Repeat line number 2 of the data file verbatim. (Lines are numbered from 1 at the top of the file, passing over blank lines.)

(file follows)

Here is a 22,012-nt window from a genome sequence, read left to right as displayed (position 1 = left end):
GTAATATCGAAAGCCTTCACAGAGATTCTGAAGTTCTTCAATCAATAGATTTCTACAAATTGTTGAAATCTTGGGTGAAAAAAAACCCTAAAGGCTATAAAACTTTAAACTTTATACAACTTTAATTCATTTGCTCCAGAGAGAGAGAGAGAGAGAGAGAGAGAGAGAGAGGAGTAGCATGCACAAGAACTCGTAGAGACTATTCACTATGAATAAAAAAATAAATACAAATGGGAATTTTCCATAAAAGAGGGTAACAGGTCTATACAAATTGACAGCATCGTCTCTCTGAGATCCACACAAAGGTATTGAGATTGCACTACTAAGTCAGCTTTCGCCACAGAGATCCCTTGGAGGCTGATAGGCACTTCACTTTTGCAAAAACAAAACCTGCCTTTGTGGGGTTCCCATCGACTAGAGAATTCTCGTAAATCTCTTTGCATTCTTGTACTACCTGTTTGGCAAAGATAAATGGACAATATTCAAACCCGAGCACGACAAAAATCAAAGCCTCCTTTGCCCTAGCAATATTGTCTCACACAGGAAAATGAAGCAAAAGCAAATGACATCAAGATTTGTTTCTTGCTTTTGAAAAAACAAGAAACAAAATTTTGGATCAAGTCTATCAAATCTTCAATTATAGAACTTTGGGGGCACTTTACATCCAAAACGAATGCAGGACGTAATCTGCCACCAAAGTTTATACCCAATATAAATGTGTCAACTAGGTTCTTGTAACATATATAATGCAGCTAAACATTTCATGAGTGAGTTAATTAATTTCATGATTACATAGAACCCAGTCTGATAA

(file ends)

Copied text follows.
GTAATATCGAAAGCCTTCACAGAGATTCTGAAGTTCTTCAATCAATAGATTTCTACAAATTGTTGAAATCTTGGGTGAAAAAAAACCCTAAAGGCTATAAAACTTTAAACTTTATACAACTTTAATTCATTTGCTCCAGAGAGAGAGAGAGAGAGAGAGAGAGAGAGAGAGGAGTAGCATGCACAAGAACTCGTAGAGACTATTCACTATGAATAAAAAAATAAATACAAATGGGAATTTTCCATAAAAGAGGGTAACAGGTCTATACAAATTGACAGCATCGTCTCTCTGAGATCCACACAAAGGTATTGAGATTGCACTACTAAGTCAGCTTTCGCCACAGAGATCCCTTGGAGGCTGATAGGCACTTCACTTTTGCAAAAACAAAACCTGCCTTTGTGGGGTTCCCATCGACTAGAGAATTCTCGTAAATCTCTTTGCATTCTTGTACTACCTGTTTGGCAAAGATAAATGGACAATATTCAAACCCGAGCACGACAAAAATCAAAGCCTCCTTTGCCCTAGCAATATTGTCTCACACAGGAAAATGAAGCAAAAGCAAATGACATCAAGATTTGTTTCTTGCTTTTGAAAAAACAAGAAACAAAATTTTGGATCAAGTCTATCAAATCTTCAATTATAGAACTTTGGGGGCACTTTACATCCAAAACGAATGCAGGACGTAATCTGCCACCAAAGTTTATACCCAATATAAATGTGTCAACTAGGTTCTTGTAACATATATAATGCAGCTAAACATTTCATGAGTGAGTTAATTAATTTCATGATTACATAGAACCCAGTCTGATAA